# Python | Matplotlib.pyplot pincers

NumPy | Python Methods and Functions

One of the greatest benefits of visualization is that it gives us visual access to massive amounts of data in easily digestible visuals. Matplotlib consists of multiple plots such as line, bar, scatter, histogram, etc.

`Ticks` — these are the values ​​used to display specific points on the coordinate axis. It can be a number or a string. Whenever we plot the graph, the axes are adjusted and take the checkboxes by default. Matplotlib`s default ticks are usually sufficient in normal situations, but by no means optimal for every plot. Here we will see how to customize these checkboxes according to our needs.

Options :

Parameter Value Use
axis x, y, both Tells which axis to operate
reset True, False If True, set all parameters to default
direction in, out, inout Puts the ticks inside or outside or both
length Float Sets tick`s length
width Float Sets tick`s width
rotation Float Rotates ticks wrt the axis
colors Color Changes tick color
pad Float Distance in points between tick and label

Example # 1: default graph

 ` # import required modules ` ` import ` ` matplotlib.pyplot as plt `   ` # x and y axis values ​​` ` x ` ` = [ 5 , 10 , 15 , 20 , 25 , 30 , 35 , 40 , 45 , 50 ] `` y  = [ 1 , 4 , 3 , 2 , 7 , 6 , 9 , 8 , 10 , 5 ]   plt.plot (x, y) plt .xlabel ( `x` ) plt.ylabel ( `y` )    plt.show () `

Output: Example No. 2: Play with ticks

Suppose we don`t want to display tick values ​​or want our ticks to be tilted or want some other setting. We can do it this way.

Output: Example # 3: Changing tick values.

In the first example, the x-axis and y-axis were split into values ​​10 and 2, respectively. Let`s do this 5 and 1.

 ` # importing libraries ` ` import ` ` random ` ` import ` ` matplotlib.pyplot as plt `   ` fig ` ` = ` ` plt.figure () `   ` # function to get random values ​​for the graph ` ` def ` ` get_graphs (): ` ` xs ` ` = ` ` [] ` ` ys ` ` = ` ` [ ] ` ` for ` ` i in range ( 10 ): `` xs.append (i ) ys.append (random.randrange ( 10 ))   return xs, ys   #define subplots ax1 = fig.add_subplot ( 221 ) ax2 = fig.add_subplot ( 222 ) ax3 = fig.add_subplot ( 223 ) ax4 = fig.add_subplot ( 224 )    # hide the marker on the axis x, y = get_graphs () ax1.plot (x, y ) ax1.tick_params (axis = `both` , which = ` both` , length = 0  )   # You can also change the marker length # by setting (length = any float)   # hide check marks and markers x, y = get_graphs () ax2.plot (x, y) ax2.axes.get_xaxis (). set_visible ( False ) ax2.axes.get_yaxis (). set_visible ( False )   # hide values ​​and marker display x, y = get_graph s () ax3.plot (x, y) ax3.yaxis. set_major_formatter (plt.NullFormatter ()) ax3.xaxis.set_major_formatter (plt.NullFormatter ())   # Tilting checkmarks (usually required when # ticks are heavily populated ) x, y = get_graphs ( ) ax4.plot (x, y) ax4.tick_params (axis = `x` , rotation = 45 ) ax4.tick_params (axis = ` y` , rotation = - 45 )   plt.show () `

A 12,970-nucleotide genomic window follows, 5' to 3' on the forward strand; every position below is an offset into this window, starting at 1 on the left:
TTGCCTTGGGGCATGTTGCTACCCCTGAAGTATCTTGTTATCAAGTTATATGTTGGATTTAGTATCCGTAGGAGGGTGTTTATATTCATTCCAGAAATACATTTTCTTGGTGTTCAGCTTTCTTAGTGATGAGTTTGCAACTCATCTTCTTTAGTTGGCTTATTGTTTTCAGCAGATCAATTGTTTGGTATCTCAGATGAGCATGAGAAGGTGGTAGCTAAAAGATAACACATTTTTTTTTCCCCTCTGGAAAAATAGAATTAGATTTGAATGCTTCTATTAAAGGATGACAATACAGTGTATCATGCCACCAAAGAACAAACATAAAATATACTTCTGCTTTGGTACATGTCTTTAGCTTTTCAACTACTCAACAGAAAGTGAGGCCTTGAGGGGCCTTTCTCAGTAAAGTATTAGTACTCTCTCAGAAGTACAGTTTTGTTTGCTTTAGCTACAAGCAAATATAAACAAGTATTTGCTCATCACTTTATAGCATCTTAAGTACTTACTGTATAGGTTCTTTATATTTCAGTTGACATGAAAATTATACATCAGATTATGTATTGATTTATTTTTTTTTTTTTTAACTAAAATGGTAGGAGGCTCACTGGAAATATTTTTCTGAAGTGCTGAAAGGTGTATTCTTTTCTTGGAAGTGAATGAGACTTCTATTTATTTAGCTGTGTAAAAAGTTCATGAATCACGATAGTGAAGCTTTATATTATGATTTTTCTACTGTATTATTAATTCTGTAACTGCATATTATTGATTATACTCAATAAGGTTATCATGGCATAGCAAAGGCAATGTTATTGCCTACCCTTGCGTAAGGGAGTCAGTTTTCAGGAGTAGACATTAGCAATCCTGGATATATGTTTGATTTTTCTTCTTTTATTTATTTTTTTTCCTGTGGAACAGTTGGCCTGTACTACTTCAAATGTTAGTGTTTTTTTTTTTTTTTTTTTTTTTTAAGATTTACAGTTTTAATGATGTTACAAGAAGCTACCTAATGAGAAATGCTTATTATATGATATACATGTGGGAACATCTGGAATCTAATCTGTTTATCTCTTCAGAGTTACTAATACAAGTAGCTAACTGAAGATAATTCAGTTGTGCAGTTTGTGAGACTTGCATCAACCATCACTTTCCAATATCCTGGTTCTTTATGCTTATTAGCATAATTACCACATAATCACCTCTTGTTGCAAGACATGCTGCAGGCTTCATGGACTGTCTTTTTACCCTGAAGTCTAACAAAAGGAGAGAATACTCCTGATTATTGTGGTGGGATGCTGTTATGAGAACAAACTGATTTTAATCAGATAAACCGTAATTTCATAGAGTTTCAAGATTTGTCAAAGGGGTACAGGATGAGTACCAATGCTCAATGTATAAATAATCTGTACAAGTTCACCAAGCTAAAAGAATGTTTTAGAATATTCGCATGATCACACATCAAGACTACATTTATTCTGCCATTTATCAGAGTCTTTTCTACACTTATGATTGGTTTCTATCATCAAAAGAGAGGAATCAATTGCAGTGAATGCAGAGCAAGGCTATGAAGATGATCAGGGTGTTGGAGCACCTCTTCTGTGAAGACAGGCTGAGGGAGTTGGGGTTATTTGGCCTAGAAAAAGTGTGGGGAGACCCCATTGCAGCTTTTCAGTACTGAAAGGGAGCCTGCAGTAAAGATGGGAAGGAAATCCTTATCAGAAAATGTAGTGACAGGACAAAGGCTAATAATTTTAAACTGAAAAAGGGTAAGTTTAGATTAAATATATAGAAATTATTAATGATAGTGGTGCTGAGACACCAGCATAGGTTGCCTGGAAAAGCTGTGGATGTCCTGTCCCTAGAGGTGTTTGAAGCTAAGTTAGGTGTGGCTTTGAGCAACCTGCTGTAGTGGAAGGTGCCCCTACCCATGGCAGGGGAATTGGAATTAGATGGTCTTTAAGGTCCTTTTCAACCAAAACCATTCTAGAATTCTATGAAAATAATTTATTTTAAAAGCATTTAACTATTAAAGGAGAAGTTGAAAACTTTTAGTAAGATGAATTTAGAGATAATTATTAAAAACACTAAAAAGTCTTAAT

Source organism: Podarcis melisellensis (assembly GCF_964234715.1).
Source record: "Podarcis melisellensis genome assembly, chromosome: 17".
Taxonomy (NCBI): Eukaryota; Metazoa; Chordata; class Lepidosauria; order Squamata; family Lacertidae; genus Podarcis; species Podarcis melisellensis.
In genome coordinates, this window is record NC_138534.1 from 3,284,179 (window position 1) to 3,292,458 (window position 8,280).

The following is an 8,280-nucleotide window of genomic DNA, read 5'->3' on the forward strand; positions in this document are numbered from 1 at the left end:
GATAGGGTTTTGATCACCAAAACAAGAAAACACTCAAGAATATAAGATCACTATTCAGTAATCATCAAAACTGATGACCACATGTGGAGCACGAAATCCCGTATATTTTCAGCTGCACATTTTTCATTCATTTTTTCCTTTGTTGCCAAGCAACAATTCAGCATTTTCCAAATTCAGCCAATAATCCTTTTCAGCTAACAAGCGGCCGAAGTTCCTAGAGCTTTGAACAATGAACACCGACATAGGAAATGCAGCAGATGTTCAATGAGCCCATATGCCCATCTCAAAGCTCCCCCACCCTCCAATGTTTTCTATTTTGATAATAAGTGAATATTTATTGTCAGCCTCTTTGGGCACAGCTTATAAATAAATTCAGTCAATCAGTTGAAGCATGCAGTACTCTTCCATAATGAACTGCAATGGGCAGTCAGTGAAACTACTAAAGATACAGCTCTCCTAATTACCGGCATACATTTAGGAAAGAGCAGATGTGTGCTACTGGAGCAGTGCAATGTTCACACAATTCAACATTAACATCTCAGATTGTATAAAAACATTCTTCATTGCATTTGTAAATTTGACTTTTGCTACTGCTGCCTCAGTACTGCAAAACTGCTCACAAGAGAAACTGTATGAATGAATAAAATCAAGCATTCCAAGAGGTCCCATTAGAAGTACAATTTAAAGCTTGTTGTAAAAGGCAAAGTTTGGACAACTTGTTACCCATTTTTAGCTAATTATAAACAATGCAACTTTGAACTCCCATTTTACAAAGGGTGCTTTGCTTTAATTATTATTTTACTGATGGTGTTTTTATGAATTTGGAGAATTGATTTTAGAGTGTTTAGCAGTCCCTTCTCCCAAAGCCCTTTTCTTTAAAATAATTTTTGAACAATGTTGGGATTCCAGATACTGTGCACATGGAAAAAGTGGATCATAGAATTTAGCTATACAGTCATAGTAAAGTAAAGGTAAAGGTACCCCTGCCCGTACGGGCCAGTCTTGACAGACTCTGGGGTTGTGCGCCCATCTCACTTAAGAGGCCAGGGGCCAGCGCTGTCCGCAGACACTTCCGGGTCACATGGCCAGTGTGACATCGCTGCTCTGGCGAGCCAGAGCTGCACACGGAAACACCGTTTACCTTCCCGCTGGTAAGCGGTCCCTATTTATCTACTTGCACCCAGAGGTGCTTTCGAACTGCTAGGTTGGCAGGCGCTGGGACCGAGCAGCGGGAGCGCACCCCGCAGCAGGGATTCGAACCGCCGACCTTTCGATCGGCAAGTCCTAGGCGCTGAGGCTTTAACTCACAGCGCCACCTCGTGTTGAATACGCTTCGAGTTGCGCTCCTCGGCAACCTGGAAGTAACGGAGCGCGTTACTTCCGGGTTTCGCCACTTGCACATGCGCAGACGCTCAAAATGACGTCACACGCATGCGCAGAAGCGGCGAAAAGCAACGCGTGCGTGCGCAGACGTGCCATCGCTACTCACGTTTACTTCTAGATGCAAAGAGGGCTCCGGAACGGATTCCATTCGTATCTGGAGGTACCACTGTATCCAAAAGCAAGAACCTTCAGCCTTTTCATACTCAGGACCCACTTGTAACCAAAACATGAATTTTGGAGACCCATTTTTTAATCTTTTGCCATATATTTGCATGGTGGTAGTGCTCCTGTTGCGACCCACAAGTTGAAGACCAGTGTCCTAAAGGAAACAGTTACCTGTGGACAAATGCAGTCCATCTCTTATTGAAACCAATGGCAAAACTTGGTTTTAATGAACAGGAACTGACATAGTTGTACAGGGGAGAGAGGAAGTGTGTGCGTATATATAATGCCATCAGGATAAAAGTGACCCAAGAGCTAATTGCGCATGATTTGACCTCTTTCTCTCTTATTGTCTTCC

` # importing libraries ` ` import ` ` matplotlib.pyplot as plt ` ` import ` ` numpy as np `   ` # x and y axis values ​​` ` x ` ` = ` ` [` ` 5 ` `, ` ` 10 ` `, ` ` 15 ` `, ` ` 20 ` `, ` ` 25 ` `, ` ` 30 ` `, ` ` 35 ` `, ` ` 40 ` , ` 45 ` `, ` ` 50 ` `] ` ` y ` ` = ` ` [` ` 1 ` `, ` ` 4 ` `, ` ` 3 ` `, ` ` 2 ` `, ` ` 7 ` `, ` ` 6 ` `, ` ` 9 ` `, ` ` 8 ` `, ` ` 10 ` `, ` ` 5 ` `] `   ` plt.plot (x, y, ` ` `b` ` `) ` ` plt.xlabel (< / code> `x` ) `` plt.ylabel ( `y` )    # 0 is the initial value, 51 is the final value. # (the last value is not taken) and 5 is the difference The number of values ​​between two consecutive ticks plt.xticks (np. arange ( 0 , 51 , 5 )) plt.yticks (np.arange ( 0 , 11 , 1 )) plt.show () `

Output: The main difference from the first example:

plt.xticks (np.arange (0, 51, 5))
plt.yticks (np .arange (0, 11, 1))

Changing the values ​​in np.arange will change the tick range.

Help: Matplotlib pincers .